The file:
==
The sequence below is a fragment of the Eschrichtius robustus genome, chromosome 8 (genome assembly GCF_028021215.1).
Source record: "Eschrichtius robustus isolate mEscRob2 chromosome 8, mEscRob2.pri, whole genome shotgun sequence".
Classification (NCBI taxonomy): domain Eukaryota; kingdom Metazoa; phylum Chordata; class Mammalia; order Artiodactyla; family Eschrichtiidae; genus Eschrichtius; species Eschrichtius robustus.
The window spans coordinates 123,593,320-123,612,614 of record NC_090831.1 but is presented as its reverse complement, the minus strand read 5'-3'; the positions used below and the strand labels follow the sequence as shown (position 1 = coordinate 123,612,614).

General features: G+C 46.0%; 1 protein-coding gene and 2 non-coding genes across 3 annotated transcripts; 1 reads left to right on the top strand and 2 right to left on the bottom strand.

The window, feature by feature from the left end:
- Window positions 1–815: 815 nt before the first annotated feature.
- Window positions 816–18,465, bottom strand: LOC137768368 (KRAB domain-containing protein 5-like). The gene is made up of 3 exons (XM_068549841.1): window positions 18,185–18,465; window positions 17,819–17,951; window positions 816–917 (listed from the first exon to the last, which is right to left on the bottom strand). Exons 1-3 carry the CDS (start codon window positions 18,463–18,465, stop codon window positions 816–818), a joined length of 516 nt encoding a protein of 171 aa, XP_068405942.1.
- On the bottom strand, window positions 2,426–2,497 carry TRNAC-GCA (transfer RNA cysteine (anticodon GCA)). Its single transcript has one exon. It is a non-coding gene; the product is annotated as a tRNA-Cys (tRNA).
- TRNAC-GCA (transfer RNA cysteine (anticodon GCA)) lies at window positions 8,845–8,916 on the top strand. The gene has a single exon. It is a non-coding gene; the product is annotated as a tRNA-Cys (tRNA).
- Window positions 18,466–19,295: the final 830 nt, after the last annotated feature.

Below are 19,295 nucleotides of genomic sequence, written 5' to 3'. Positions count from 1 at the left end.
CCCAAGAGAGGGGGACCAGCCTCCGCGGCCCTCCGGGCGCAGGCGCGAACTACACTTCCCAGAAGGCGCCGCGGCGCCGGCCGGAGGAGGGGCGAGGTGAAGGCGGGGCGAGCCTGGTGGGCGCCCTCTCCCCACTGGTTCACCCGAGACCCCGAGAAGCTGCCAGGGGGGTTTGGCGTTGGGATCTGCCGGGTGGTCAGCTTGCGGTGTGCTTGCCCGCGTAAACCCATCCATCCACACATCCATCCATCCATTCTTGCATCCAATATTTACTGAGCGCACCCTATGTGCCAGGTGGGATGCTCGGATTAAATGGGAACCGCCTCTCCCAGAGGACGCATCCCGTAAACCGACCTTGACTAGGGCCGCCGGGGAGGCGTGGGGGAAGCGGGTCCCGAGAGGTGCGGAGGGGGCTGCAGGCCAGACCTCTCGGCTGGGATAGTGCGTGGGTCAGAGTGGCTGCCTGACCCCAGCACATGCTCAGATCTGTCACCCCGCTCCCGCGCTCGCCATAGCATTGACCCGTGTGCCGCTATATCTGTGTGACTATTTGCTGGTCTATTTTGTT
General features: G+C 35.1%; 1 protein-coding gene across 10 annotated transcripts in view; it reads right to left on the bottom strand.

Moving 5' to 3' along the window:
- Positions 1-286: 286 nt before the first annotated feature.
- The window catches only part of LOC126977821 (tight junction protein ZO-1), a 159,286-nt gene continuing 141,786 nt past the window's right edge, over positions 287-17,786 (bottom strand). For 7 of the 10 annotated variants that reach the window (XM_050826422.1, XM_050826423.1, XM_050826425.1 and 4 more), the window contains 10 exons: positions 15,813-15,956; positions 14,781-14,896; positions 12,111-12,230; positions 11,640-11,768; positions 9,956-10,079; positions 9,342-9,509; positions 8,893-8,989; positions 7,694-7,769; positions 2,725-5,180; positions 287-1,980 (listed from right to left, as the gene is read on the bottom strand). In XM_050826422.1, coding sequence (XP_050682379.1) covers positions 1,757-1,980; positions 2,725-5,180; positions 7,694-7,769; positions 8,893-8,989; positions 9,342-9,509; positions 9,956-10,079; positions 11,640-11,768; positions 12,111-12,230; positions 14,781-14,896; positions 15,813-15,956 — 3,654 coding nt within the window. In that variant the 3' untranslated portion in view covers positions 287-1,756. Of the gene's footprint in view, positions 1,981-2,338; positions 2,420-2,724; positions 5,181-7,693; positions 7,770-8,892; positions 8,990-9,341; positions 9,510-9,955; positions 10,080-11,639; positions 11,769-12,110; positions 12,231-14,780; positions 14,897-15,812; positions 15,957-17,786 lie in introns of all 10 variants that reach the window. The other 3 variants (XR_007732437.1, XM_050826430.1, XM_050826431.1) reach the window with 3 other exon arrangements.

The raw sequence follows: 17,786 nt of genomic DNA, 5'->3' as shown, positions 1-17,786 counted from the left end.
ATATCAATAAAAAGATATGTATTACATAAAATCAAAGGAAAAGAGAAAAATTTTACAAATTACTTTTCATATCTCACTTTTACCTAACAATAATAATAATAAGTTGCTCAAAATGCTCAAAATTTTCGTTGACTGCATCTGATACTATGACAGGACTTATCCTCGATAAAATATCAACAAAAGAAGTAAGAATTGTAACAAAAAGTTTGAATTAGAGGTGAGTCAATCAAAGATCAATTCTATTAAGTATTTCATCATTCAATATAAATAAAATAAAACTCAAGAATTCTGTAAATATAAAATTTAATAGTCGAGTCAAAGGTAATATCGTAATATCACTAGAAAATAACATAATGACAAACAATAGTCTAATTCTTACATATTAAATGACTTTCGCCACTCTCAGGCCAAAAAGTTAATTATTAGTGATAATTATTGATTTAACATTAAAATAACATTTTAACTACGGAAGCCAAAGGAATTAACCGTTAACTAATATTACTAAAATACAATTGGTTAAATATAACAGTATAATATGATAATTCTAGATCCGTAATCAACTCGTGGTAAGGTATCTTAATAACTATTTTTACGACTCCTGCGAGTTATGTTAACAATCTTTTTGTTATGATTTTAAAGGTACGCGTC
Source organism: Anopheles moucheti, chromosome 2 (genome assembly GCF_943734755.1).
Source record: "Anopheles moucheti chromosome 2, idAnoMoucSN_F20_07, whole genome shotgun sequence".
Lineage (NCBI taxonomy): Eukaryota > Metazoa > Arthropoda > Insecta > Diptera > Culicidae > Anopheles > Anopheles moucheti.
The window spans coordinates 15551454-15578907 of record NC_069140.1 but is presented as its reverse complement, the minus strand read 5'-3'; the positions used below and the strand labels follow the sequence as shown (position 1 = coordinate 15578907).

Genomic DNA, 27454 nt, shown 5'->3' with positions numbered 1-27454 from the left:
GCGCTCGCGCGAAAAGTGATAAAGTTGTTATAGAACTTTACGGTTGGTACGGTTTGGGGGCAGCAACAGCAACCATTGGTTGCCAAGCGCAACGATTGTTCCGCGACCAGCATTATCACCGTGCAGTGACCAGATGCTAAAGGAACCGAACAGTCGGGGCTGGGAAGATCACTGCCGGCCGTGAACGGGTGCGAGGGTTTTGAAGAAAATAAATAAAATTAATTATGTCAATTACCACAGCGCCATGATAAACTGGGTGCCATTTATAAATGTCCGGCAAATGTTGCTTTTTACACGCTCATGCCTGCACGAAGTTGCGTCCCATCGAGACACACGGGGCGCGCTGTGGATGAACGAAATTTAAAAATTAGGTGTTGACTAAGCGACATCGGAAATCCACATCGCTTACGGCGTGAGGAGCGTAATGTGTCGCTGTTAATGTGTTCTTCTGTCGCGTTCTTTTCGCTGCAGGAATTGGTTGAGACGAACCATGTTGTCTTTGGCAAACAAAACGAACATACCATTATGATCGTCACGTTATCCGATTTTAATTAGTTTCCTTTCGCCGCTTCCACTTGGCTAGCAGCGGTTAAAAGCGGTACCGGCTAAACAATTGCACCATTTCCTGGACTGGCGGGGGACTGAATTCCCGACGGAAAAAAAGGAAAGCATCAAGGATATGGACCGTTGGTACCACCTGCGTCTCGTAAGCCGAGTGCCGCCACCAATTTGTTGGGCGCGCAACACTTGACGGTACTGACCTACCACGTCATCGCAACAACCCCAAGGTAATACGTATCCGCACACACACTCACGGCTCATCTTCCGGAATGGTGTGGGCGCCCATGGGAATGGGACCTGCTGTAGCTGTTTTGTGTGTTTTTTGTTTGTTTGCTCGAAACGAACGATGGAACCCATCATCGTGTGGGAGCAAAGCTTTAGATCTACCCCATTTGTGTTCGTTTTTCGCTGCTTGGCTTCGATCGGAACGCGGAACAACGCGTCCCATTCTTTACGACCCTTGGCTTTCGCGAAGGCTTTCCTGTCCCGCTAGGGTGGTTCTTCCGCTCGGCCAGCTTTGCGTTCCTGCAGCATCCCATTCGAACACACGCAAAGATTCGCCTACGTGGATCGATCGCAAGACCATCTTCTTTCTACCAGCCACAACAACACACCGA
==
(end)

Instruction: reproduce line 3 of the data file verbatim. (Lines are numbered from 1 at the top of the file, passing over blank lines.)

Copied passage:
Classification (NCBI taxonomy): domain Eukaryota; kingdom Metazoa; phylum Chordata; class Mammalia; order Artiodactyla; family Eschrichtiidae; genus Eschrichtius; species Eschrichtius robustus.